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Competition Between Benomyl-Resistant and Sensitive Strains of Venturia inaequalis on Apple Seedlings. D. C. McGee, Associate professor, Department of Botany and Plant Pathology, University of Maine, Orono 04475, Present address of senior author: Department of Plant Pathology, Seed and Weed Sciences, Iowa State University, Ames 50011; M. G. Zuck, assistant scientist, Department of Botany and Plant Pathology, University of Maine, Orono 04475. Phytopathology 71:529-532. Accepted for publication 28 October 1980. Copyright 1981 The American Phytopathological Society. DOI: 10.1094/Phyto-71-529.

The fitness of benomyl-resistant and sensitive populations of Venturia inaequalis was compared in the absence of benomyl selection pressure by passing mixed (1:1 in initial spore suspension inoculum) populations through several sporulation cycles on apple seedlings under greenhouse conditions. After eight sporulation cycles there was no major change in the original 1:1 ratio of resistant:sensitive components of a population initially composed of 11 isolates of each type taken from the same orchard. Similar results were obtained following four sporulation cycles after inoculation with a 1:1 mixture of spores of 16 sensitive and 16 resistant isolates obtained from different orchards. Mixtures of the same resistant and sensitive populations, at original ratios of 3:1, 1:1 or 1:3, exhibited similar trends during three sporulation cycles. Differences in the fitness of three separate resistant populations were observed when they were separately mixed at a 1:1 ratio with the same sensitive population; in one of the mixtures, a significantly greater decline in the resistant component was observed during five sporulation cycles as compared to the other two. An increase in the benomyl-resistant component of a 1:9 (resistant:sensitive) population occurred over five cycles when it was exposed to sublethal doses of benomyl, benomyl mixed with captan, or benomyl alternated with captan. The original ratio did not change significantly, however, when the population was exposed to captan alone or was not exposed to a fungicide.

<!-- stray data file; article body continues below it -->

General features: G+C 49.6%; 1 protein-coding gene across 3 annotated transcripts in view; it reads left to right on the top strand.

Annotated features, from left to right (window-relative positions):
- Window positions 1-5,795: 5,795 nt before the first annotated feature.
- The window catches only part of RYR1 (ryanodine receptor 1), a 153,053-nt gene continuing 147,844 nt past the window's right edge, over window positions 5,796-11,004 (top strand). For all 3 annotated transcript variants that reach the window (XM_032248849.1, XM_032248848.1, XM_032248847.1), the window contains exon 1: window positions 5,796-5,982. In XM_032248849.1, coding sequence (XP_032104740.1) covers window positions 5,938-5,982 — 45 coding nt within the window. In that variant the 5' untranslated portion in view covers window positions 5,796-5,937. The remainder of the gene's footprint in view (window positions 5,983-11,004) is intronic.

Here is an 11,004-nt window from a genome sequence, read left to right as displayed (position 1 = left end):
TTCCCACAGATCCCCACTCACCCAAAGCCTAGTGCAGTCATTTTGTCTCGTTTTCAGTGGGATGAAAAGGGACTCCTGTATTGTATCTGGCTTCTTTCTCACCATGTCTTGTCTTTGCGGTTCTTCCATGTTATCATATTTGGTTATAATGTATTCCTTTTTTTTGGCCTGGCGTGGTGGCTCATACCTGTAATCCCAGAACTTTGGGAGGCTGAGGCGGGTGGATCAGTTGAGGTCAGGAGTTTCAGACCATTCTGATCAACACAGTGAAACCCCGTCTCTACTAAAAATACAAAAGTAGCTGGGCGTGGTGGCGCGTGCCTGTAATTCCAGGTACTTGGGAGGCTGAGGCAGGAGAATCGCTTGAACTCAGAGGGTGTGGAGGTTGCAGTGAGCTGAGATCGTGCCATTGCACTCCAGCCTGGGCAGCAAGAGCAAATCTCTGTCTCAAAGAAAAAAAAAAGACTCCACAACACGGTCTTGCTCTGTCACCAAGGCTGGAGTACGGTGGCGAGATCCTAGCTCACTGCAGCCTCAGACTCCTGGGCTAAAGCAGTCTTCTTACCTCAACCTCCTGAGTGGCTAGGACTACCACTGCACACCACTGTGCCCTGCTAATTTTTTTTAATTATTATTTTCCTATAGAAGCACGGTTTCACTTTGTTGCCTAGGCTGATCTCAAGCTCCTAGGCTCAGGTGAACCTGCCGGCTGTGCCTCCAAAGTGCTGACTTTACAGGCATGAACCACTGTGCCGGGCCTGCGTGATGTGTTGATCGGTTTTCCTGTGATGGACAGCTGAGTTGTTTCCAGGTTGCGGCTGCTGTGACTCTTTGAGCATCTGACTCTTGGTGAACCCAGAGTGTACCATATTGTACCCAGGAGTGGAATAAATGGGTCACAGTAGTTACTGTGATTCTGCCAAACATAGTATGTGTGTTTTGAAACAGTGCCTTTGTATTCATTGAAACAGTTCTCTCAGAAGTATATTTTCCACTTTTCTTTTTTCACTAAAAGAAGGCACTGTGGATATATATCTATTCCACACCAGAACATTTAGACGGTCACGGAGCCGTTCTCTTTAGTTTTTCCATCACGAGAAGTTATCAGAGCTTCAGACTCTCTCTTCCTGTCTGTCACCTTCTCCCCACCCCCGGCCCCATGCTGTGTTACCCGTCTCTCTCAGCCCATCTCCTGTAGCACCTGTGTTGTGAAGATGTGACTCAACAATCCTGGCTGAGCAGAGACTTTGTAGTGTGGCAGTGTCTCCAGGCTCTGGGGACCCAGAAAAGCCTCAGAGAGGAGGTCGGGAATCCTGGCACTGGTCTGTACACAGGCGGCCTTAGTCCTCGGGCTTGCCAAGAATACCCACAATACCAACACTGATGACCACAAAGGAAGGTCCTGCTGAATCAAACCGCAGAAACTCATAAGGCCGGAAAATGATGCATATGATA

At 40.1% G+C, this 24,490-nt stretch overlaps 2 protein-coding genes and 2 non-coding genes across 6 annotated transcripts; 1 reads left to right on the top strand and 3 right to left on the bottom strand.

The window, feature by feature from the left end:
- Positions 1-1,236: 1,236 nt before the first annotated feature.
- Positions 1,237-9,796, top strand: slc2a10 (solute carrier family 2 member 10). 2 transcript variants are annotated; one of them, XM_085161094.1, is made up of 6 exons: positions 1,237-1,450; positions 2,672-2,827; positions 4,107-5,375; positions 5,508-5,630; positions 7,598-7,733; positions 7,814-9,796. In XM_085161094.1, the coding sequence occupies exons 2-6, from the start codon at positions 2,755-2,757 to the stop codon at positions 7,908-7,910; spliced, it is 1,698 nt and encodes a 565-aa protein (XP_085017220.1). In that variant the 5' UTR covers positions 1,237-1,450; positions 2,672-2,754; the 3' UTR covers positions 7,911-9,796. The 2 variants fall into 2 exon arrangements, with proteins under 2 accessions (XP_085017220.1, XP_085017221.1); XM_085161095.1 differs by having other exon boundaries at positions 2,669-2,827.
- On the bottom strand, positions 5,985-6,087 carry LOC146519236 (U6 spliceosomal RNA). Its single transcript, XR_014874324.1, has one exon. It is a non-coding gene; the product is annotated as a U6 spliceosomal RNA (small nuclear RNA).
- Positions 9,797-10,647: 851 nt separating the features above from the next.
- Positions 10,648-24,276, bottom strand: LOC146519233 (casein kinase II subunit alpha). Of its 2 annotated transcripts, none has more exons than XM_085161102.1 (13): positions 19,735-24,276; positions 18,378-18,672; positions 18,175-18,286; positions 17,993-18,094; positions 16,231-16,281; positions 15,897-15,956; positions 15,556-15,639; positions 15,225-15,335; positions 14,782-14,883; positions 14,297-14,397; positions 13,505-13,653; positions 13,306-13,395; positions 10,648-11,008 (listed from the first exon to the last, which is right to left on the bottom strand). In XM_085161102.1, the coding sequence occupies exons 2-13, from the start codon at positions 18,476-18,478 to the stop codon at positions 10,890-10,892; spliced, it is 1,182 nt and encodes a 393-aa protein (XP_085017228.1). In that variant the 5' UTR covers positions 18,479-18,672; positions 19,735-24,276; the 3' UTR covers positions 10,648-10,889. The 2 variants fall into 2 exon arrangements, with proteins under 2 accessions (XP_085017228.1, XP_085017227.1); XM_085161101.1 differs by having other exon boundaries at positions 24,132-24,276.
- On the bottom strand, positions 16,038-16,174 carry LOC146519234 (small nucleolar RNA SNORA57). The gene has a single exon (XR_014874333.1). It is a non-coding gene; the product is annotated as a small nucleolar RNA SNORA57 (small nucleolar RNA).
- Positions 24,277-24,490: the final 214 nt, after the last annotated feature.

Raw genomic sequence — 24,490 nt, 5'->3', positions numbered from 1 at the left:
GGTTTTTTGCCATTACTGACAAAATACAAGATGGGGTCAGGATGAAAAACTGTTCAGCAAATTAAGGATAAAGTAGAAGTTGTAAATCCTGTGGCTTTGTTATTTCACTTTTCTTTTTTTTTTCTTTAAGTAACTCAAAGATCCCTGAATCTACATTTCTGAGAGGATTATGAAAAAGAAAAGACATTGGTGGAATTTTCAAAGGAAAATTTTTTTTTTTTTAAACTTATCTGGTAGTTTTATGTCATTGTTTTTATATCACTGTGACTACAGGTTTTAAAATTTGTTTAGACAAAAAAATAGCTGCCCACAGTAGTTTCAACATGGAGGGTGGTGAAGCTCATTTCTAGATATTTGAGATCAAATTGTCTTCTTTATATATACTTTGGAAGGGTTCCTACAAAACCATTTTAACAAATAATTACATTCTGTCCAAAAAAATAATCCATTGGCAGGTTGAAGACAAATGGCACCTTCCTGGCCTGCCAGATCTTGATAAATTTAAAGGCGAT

Additional keywords: fungicide tolerance.